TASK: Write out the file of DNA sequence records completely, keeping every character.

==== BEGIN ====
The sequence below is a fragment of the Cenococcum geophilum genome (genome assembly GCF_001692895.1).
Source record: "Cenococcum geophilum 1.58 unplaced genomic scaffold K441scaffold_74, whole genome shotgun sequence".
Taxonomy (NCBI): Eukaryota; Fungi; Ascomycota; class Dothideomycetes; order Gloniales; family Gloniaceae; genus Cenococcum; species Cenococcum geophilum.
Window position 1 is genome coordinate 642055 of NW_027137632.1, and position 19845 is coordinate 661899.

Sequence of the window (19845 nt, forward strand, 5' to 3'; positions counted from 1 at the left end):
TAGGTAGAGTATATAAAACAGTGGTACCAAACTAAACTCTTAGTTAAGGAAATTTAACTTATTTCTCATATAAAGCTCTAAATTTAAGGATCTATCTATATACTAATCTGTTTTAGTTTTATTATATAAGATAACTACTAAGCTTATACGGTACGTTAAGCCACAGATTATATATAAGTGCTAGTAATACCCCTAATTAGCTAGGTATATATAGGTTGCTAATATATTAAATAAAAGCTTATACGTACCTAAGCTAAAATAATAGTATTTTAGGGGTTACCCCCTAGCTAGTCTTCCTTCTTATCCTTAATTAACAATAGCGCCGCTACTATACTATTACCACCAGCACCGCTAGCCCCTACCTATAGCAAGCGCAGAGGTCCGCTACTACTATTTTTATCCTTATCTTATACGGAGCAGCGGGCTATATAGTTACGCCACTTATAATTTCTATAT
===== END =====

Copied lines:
The sequence below is a fragment of the Cenococcum geophilum genome (genome assembly GCF_001692895.1).
Source record: "Cenococcum geophilum 1.58 unplaced genomic scaffold K441scaffold_74, whole genome shotgun sequence".
Taxonomy (NCBI): Eukaryota; Fungi; Ascomycota; class Dothideomycetes; order Gloniales; family Gloniaceae; genus Cenococcum; species Cenococcum geophilum.
Window position 1 is genome coordinate 642055 of NW_027137632.1, and position 19845 is coordinate 661899.

Sequence of the window (19845 nt, forward strand, 5' to 3'; positions counted from 1 at the left end):
TAGGTAGAGTATATAAAACAGTGGTACCAAACTAAACTCTTAGTTAAGGAAATTTAACTTATTTCTCATATAAAGCTCTAAATTTAAGGATCTATCTATATACTAATCTGTTTTAGTTTTATTATATAAGATAACTACTAAGCTTATACGGTACGTTAAGCCACAGATTATATATAAGTGCTAGTAATACCCCTAATTAGCTAGGTATATATAGGTTGCTAATATATTAAATAAAAGCTTATACGTACCTAAGCTAAAATAATAGTATTTTAGGGGTTACCCCCTAGCTAGTCTTCCTTCTTATCCTTAATTAACAATAGCGCCGCTACTATACTATTACCACCAGCACCGCTAGCCCCTACCTATAGCAAGCGCAGAGGTCCGCTACTACTATTTTTATCCTTATCTTATACGGAGCAGCGGGCTATATAGTTACGCCACTTATAATTTCTATAT